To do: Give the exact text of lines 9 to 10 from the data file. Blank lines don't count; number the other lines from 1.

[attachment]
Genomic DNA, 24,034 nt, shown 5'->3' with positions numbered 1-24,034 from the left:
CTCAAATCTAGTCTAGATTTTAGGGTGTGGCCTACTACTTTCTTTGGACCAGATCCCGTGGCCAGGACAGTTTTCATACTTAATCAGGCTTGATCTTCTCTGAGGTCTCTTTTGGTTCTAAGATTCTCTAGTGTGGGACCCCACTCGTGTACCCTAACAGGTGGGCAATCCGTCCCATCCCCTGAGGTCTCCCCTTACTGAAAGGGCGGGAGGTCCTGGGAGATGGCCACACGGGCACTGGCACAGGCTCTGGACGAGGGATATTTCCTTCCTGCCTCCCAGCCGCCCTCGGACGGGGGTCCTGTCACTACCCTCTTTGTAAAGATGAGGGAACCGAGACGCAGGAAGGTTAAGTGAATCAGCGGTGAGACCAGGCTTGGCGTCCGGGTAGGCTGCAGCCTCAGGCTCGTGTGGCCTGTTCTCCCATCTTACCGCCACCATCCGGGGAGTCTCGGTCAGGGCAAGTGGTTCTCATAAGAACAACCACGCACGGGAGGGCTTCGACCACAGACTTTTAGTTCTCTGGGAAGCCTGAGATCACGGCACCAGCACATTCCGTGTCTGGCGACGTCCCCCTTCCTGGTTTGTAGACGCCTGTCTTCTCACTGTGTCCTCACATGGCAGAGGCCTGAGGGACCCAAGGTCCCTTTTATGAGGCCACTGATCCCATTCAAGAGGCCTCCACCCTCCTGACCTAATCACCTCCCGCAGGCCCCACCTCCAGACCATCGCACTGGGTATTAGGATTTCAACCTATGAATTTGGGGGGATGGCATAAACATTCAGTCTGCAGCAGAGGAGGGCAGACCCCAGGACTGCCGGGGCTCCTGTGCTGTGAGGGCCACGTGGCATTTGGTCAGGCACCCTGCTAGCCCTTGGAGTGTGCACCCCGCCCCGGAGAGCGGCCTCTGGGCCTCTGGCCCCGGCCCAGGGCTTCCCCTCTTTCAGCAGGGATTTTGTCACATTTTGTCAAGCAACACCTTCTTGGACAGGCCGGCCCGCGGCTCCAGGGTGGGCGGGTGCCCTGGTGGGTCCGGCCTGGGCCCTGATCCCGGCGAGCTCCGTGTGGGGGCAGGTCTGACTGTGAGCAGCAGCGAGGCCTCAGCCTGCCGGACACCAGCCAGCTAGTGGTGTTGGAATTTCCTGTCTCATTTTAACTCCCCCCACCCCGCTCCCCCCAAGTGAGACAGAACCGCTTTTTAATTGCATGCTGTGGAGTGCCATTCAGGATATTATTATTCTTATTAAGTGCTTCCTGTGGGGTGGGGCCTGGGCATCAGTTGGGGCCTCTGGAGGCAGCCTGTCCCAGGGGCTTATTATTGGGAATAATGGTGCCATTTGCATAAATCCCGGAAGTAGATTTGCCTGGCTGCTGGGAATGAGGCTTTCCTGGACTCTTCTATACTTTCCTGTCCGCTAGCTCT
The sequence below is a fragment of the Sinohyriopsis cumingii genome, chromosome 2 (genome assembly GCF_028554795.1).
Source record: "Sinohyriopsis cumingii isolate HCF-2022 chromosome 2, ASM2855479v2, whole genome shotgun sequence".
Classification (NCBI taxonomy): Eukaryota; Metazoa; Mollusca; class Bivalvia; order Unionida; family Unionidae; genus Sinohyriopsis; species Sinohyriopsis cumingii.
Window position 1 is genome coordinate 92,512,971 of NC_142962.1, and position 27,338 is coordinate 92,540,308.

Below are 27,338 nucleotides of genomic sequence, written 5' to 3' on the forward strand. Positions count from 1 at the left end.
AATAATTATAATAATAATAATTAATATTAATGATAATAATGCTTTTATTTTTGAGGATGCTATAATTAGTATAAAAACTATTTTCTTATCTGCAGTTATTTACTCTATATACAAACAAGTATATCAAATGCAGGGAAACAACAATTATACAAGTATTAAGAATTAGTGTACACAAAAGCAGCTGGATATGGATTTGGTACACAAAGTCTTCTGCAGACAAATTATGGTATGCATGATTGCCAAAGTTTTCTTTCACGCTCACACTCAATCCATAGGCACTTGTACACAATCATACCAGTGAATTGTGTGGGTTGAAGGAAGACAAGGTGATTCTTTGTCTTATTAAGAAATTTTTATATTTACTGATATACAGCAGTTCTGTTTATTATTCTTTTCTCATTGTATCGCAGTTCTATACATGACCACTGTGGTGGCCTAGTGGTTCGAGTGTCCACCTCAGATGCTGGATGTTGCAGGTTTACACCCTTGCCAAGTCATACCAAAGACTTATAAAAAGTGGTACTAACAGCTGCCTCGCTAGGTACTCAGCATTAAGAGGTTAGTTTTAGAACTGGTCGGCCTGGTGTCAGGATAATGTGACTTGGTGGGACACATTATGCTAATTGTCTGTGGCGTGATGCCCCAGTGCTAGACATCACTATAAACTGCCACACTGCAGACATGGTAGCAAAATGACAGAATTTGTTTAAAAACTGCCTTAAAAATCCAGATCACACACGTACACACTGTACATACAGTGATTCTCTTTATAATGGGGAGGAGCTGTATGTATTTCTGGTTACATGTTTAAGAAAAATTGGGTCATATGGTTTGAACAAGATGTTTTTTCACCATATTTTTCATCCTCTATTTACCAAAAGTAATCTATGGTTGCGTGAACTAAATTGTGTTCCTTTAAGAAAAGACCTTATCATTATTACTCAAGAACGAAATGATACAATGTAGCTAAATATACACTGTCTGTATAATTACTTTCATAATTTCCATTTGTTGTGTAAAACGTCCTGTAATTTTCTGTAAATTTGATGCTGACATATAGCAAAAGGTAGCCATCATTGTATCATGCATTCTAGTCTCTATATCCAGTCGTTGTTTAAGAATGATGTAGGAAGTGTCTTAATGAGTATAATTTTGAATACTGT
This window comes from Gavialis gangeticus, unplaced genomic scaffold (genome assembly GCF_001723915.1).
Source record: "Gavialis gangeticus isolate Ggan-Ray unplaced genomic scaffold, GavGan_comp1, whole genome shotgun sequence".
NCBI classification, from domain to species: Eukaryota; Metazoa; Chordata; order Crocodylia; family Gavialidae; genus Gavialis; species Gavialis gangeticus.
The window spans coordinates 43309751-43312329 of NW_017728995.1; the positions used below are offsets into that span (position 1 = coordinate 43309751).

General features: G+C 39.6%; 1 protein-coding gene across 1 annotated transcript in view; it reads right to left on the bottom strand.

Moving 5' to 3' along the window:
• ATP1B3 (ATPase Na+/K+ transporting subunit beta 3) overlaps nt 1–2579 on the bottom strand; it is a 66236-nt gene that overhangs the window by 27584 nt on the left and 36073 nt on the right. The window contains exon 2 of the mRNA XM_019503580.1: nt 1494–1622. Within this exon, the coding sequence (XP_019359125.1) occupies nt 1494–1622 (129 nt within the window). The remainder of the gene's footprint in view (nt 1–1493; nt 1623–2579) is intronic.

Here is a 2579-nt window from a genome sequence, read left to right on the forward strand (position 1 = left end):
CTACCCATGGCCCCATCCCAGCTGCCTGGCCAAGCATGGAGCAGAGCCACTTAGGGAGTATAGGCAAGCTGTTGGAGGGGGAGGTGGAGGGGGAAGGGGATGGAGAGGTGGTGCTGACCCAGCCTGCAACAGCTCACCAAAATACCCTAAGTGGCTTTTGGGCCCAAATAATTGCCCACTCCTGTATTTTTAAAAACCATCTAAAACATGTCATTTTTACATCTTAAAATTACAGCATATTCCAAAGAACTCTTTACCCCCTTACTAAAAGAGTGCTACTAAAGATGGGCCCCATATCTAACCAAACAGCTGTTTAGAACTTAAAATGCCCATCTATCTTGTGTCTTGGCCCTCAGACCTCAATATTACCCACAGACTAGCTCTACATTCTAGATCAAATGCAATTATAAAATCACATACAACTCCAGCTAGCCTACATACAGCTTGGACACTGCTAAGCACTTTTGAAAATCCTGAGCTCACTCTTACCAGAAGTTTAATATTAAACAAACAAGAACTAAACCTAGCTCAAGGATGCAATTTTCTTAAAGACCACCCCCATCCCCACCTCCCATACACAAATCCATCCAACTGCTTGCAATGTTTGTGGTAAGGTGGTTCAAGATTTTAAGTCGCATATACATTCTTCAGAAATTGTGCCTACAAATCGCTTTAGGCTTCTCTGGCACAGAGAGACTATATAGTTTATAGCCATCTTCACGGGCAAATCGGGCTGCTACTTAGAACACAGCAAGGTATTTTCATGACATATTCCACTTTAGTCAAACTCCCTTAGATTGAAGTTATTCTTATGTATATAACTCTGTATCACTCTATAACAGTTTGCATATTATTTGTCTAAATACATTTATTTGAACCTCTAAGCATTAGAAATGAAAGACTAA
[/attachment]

This window comes from Gavialis gangeticus, unplaced genomic scaffold (genome assembly GCF_001723915.1).
Source record: "Gavialis gangeticus isolate Ggan-Ray unplaced genomic scaffold, GavGan_comp1, whole genome shotgun sequence".